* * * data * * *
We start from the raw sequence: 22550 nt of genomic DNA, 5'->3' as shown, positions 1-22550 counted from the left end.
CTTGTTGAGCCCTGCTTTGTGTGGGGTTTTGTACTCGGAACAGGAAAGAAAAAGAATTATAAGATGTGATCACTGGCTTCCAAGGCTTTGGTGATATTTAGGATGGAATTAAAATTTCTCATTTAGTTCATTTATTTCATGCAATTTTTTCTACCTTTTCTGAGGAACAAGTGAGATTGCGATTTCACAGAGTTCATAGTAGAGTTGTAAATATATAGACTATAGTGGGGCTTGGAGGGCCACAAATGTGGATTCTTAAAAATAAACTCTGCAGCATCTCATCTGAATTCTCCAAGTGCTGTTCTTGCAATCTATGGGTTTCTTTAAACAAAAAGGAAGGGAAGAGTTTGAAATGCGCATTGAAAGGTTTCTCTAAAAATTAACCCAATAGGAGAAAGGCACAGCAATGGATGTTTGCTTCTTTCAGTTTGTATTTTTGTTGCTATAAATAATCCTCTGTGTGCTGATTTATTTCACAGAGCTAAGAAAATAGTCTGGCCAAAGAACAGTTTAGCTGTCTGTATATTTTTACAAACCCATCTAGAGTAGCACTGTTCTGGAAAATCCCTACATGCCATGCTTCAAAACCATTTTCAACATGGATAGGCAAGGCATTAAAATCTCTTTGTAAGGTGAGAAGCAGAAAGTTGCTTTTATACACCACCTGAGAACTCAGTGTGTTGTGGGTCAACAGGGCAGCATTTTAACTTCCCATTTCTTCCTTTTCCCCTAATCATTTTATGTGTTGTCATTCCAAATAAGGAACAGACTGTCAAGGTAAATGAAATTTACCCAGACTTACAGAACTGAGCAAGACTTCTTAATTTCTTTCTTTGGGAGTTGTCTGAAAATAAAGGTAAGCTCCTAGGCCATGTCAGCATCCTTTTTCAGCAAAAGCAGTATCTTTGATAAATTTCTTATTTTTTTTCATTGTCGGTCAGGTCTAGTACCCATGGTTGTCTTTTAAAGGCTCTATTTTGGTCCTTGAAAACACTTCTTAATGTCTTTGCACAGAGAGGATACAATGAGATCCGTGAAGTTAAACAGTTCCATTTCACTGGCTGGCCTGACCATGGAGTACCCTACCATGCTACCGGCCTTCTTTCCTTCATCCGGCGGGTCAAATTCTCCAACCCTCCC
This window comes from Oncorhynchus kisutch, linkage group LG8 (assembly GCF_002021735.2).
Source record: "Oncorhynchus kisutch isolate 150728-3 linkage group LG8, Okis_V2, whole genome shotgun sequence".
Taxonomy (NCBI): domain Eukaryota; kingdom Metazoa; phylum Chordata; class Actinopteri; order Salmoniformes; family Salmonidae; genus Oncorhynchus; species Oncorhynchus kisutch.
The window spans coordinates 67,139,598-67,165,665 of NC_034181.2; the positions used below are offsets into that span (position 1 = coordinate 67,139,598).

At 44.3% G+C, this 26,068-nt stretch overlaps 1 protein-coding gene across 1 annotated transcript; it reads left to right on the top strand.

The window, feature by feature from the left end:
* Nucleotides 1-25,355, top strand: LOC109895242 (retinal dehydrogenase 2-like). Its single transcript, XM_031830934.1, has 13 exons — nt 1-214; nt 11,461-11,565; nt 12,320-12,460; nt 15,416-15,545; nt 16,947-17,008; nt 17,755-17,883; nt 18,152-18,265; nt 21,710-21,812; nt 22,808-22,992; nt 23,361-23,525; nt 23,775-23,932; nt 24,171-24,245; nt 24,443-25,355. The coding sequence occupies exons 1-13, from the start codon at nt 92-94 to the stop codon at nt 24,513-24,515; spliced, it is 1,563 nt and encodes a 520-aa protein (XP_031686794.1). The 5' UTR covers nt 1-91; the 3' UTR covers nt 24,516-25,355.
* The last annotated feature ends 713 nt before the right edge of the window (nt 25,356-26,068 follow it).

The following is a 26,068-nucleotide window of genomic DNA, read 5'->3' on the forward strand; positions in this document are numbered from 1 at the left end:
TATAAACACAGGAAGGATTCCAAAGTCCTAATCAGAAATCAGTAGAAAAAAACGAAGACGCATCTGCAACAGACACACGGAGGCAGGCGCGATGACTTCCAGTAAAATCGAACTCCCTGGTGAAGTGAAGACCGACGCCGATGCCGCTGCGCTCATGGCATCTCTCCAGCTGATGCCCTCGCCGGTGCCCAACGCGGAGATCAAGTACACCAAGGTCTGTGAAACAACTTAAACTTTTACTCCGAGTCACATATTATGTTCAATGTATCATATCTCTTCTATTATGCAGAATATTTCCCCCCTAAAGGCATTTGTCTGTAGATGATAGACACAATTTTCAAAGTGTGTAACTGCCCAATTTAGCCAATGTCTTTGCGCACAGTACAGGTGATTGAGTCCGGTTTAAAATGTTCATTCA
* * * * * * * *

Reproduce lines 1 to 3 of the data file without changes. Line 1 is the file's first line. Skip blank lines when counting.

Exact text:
We start from the raw sequence: 22550 nt of genomic DNA, 5'->3' as shown, positions 1-22550 counted from the left end.
CTTGTTGAGCCCTGCTTTGTGTGGGGTTTTGTACTCGGAACAGGAAAGAAAAAGAATTATAAGATGTGATCACTGGCTTCCAAGGCTTTGGTGATATTTAGGATGGAATTAAAATTTCTCATTTAGTTCATTTATTTCATGCAATTTTTTCTACCTTTTCTGAGGAACAAGTGAGATTGCGATTTCACAGAGTTCATAGTAGAGTTGTAAATATATAGACTATAGTGGGGCTTGGAGGGCCACAAATGTGGATTCTTAAAAATAAACTCTGCAGCATCTCATCTGAATTCTCCAAGTGCTGTTCTTGCAATCTATGGGTTTCTTTAAACAAAAAGGAAGGGAAGAGTTTGAAATGCGCATTGAAAGGTTTCTCTAAAAATTAACCCAATAGGAGAAAGGCACAGCAATGGATGTTTGCTTCTTTCAGTTTGTATTTTTGTTGCTATAAATAATCCTCTGTGTGCTGATTTATTTCACAGAGCTAAGAAAATAGTCTGGCCAAAGAACAGTTTAGCTGTCTGTATATTTTTACAAACCCATCTAGAGTAGCACTGTTCTGGAAAATCCCTACATGCCATGCTTCAAAACCATTTTCAACATGGATAGGCAAGGCATTAAAATCTCTTTGTAAGGTGAGAAGCAGAAAGTTGCTTTTATACACCACCTGAGAACTCAGTGTGTTGTGGGTCAACAGGGCAGCATTTTAACTTCCCATTTCTTCCTTTTCCCCTAATCATTTTATGTGTTGTCATTCCAAATAAGGAACAGACTGTCAAGGTAAATGAAATTTACCCAGACTTACAGAACTGAGCAAGACTTCTTAATTTCTTTCTTTGGGAGTTGTCTGAAAATAAAGGTAAGCTCCTAGGCCATGTCAGCATCCTTTTTCAGCAAAAGCAGTATCTTTGATAAATTTCTTATTTTTTTTCATTGTCGGTCAGGTCTAGTACCCATGGTTGTCTTTTAAAGGCTCTATTTTGGTCCTTGAAAACACTTCTTAATGTCTTTGCACAGAGAGGATACAATGAGATCCGTGAAGTTAAACAGTTCCATTTCACTGGCTGGCCTGACCATGGAGTACCCTACCATGCTACCGGCCTTCTTTCCTTCATCCGGCGGGTCAAATTCTCCAACCCTCCC
This window comes from Oncorhynchus kisutch, linkage group LG8 (assembly GCF_002021735.2).